Human Resources News & Insights

Are workers getting bolder about looking for greener pastures?

There’s new evidence that HR pros will be wrestling with an increasingly assertive workforce in 2015.  

According to a recent poll from Saba, provider of cloud-based talent management services, 36% of employees nationally are looking for a new job. Their biggest motivation for jumping ship?  Finding career growth opportunities.

Some other results of the survey:

  • 32% of U.S. adults (employed and unemployed) are currently looking for a new job; on average, those employed and looking for a new job would like to leave their jobs within seven months (from December,  when the survey was conducted).
  • 44% of employees on the manager/supervisor level are looking for a new job, which could compound the anticipated job gap created by retiring baby boomers.
  • 45% of employees aged 25-34 are looking as well.
  • 59% of those who are looking for a new job have been in their current roles less than five years – and here’s the rub: Employees who have less than five years in their current job make up nearly half (47%) of employed workers.

The survey also offers some guidance employers might find helpful:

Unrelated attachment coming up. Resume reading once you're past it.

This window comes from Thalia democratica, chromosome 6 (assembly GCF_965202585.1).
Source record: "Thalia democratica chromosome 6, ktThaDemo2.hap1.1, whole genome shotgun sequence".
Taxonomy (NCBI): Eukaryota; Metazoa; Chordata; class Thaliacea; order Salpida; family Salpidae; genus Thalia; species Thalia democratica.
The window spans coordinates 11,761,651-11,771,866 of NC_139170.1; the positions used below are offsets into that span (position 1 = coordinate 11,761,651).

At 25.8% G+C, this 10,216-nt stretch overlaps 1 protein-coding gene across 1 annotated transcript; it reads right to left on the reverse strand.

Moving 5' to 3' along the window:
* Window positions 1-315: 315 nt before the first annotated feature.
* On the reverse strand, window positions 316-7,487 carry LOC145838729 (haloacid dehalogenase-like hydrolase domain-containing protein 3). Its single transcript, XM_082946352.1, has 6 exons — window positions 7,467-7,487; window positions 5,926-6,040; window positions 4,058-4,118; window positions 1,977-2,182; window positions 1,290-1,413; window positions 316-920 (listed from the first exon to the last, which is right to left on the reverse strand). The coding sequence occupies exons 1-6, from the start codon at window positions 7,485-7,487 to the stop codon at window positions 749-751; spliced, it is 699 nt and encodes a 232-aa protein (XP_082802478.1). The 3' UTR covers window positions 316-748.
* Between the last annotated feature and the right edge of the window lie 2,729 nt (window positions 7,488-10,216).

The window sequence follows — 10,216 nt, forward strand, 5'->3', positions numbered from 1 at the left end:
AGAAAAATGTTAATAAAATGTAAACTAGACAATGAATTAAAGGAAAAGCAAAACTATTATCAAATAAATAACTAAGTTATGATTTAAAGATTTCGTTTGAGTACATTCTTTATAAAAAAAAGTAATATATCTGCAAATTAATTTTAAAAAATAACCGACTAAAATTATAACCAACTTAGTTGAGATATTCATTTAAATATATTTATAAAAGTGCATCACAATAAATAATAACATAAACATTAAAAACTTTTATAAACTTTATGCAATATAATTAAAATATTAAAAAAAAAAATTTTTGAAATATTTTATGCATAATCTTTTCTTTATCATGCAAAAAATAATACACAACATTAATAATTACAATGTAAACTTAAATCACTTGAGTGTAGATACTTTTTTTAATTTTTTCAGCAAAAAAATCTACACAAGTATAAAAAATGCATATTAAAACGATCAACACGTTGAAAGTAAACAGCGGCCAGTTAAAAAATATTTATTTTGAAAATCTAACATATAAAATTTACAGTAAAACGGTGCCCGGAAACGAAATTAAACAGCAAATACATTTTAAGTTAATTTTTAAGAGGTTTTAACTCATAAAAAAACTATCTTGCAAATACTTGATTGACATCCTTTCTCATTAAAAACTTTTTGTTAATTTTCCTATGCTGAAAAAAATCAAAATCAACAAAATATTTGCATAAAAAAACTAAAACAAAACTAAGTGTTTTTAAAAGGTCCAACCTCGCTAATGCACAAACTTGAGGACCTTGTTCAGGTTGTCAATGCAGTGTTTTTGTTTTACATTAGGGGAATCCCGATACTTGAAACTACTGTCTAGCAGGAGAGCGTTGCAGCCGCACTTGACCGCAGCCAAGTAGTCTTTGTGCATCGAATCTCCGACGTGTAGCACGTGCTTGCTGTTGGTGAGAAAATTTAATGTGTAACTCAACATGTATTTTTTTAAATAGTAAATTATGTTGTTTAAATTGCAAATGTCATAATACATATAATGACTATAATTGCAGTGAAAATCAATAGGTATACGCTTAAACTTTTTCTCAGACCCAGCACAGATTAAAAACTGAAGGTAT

• 90% of those employed full-time/part-time want to drive their own career path.
  • 55% of those employed full-time/part-time expect their company to play an active role in their individual career options; 60% of male employees expect this, vs. 49% of female employees.
  • 38% of full-time, part-time and self-employed Millennials are looking for a job with more meaning.
  • Entry level folks are twice as likely as managers/supervisors (43% vs. 21%) to want roles with more meaning.
  • 68% of full-time and part-time employees feel they are already leaders based on participation in the business (73% men, 60% women) , with managers more likely being in agreement with this statement than entry level or individual contributors by 30% (85% v 55%, respectively).

Saba’s online survey, which was conducted by Harris Poll, canvassed over 2,000 U.S. adults 18 and over.

Looks like a busy year

As you may recall, a recent HRMorning story indicated that more than two in five (43%) employees said they report expected a pay raise in the next 12 months  — and if they didn’t get it, 35% said they’d walk.

And nearly half (48%) of employees (including the self-employed) said they’re confident they can find a job matching their current experience and compensation levels in the first half of 2015.

Add to those stats the results of the Saba survey, and it appears HR will have a lot on its plate in the coming year.

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  1. I think the tide has turned and while people are still careful about not shooting themselves in the foot, they are less scared about losing the job they do have and instead are going for the job they want. The market is now no longer run by the employers and the employees are no longer willing to take whatever they are given and be okay with it.

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